MHS Students Prepare for the 2016 Presidential Election

Trevor Fox, Staff Reporter

With Obama’s final term ending January 2017, the nation will have a plethora of candidates to choose from for the Presidential Election next November.

Election Day is Nov. 8, 2016. Prior to that day, there will be debates, conventions, nomination events, primary races and more. At these events, the candidates will be discussing their track records, what they stand for and what they would do as President. The debates are underway, as the first was on Fox News on Aug. 6, 2015, and the second was on CNN on Sept. 16.

CNN political analyst Stephen Collinson said of the latest debate in a Sept. 17 article that “none of the candidates — even the political novices — committed a clear gaffe. Several shone.”

The Fox News Debate consisted of the Republican candidates in the top ten positions in the polls. The CNN Debate included the top eleven, with Carly Fiorina added to the mix.

“But with an unwieldy field of 11 in the top-tier debate, even a three-hour conversation didn’t provide enough time for everyone to show what they can do,” said Collinson.

Center stage at both debates was businessman Donald Trump. According to a CBS/New York Times nationwide poll, he leads the Republican race with 27 percent.

Trump has centered his campaign on the slogan “Make America Great Again!” and his main position is Immigration Reform. Trump, as well as many other Republicans, looks to change the current immigration system in favor of clear pathways to citizenship and less illegal immigration.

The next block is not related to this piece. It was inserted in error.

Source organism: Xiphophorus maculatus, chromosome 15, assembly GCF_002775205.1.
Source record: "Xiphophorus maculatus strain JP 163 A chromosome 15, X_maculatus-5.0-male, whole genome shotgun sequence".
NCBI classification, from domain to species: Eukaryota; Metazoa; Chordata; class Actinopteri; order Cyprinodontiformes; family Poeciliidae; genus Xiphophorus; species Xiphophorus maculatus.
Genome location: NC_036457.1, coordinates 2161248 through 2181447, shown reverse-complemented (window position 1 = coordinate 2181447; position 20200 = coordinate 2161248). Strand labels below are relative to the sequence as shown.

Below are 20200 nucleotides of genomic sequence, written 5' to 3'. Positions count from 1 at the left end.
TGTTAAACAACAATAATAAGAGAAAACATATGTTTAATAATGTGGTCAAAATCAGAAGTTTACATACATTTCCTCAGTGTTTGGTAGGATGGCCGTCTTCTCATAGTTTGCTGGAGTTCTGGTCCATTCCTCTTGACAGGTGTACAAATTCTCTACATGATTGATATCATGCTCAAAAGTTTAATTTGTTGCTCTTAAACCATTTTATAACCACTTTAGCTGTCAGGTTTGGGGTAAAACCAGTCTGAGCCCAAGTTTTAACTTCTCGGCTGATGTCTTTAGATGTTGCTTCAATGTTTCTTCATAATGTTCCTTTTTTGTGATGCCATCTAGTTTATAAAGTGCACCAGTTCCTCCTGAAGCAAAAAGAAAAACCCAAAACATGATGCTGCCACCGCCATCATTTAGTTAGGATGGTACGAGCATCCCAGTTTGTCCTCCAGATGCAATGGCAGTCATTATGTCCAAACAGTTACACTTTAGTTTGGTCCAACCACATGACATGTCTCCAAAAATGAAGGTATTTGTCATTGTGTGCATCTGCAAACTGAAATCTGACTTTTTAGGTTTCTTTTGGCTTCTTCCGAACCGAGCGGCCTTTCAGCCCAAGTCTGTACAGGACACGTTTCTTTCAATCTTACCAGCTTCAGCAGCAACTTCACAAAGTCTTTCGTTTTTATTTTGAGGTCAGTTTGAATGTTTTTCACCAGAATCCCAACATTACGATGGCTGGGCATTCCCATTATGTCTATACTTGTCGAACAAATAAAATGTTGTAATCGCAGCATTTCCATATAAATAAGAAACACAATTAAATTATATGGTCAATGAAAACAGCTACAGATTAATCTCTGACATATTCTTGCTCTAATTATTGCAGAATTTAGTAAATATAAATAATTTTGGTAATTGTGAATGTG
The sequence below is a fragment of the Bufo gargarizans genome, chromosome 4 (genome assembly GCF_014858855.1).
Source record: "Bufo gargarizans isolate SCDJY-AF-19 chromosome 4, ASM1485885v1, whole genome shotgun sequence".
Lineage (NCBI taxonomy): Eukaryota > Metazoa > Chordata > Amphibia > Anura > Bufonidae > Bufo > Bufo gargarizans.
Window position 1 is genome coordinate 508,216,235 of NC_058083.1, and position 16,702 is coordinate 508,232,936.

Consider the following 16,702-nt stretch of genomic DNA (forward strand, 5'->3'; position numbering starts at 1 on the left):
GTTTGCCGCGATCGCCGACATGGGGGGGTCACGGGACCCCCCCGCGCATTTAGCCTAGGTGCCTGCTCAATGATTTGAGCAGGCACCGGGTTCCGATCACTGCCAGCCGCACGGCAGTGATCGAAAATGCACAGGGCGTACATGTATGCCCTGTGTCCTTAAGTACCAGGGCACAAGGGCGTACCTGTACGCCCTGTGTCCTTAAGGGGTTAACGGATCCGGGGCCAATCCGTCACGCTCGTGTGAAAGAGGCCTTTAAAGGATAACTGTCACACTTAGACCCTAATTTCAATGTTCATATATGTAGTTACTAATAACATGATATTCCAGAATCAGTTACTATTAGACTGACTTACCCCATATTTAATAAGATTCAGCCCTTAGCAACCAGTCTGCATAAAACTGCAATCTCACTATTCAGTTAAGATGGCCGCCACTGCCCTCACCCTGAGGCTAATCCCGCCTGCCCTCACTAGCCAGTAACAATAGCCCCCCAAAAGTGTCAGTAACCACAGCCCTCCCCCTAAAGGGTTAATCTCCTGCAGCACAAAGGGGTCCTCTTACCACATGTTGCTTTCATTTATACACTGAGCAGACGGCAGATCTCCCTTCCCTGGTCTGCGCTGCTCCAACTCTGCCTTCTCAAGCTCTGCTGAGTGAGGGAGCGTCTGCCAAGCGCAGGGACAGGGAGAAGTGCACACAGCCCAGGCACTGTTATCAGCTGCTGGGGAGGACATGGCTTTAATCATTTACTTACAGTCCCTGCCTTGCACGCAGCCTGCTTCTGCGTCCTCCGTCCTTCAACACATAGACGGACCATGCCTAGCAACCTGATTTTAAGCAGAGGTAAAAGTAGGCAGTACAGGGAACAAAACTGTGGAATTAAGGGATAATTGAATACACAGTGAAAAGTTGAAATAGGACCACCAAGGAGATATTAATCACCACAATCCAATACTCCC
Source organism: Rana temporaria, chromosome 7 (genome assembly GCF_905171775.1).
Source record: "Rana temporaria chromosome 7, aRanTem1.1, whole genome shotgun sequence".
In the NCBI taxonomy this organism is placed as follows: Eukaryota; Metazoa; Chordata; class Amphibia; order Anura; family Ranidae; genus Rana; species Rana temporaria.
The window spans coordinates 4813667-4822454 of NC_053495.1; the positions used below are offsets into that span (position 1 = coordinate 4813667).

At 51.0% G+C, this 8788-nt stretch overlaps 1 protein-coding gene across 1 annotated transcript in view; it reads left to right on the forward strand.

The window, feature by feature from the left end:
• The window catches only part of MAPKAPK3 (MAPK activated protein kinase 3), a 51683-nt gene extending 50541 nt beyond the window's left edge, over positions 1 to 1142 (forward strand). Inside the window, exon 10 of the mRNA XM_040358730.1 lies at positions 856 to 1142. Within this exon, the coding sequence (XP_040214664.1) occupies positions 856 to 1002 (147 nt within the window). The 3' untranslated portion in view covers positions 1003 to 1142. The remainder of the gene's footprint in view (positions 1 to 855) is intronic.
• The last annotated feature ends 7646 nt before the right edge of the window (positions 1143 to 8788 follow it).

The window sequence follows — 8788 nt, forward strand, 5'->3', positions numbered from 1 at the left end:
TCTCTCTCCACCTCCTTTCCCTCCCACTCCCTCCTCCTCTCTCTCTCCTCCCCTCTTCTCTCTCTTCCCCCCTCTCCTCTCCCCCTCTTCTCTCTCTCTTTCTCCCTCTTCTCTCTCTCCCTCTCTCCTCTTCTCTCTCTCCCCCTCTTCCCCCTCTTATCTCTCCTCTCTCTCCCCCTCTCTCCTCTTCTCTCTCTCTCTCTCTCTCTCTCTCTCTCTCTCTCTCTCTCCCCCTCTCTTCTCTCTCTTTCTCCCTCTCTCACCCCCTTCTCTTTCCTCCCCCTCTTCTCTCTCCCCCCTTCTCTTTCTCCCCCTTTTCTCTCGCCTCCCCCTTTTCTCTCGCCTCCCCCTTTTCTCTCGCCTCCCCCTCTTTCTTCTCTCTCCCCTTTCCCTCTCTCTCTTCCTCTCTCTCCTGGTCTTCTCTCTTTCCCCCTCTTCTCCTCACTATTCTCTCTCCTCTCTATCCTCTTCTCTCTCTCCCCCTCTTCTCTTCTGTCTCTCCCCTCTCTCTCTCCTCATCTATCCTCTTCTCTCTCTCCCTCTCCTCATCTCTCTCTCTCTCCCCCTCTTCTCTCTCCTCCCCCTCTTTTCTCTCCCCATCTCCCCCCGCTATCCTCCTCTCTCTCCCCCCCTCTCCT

According to, Trump said that “a nation without borders is not a nation. There must be a wall across the Southern border.”

By this, Trump has set a plan to create a border patrol that he sees as stronger than the current one and that will decrease the number of immigrants who enter the nation illegally.

Trump, however, has competition in the other candidates, which includes retired neurosurgeon Dr. Ben Carson, who is in second place nationwide with 23 percent.

With a motto of “Heal, Inspire, Revive,” Carson has centered his efforts on certain focuses, including healthcare reform. He said on his website that “more freedom and less government in our healthcare system will mean lower costs, more access, and continued innovation.”

Like Carson, many of the other Republican candidates say that Obamacare is a disaster and not helping society.

Former Florida Governor Jeb Bush said on his campaign website that he wishes the U.S. had a healthcare policy that was as efficient as the one he set up in Florida.

“Our state’s businesses were paying thousands of dollars a year for insurance, which was not only much higher in our state than in other states but also had some of the lowest benefits because of fraud, inefficiency and a broken system. So I rolled up my sleeves, and working with the state Legislature, we enacted reforms that helped businesses, saving hundreds of millions of dollars a year– keeping jobs in the state, and making sure that Florida’s economy could work for everyone,” Bush said on his site.

Along with immigration and healthcare, the Republicans also share their stances regarding faith. The candidates aim to keep Christianity prevalent in society. Former Arkansas governor Mike Huckabee has made his view clear.

“I will never apologize for my faith, my convictions or my values. Period,” said Huckabee on his campaign website

The different Republican candidates will have over a year to continue to push their case as for why they deserve the nomination.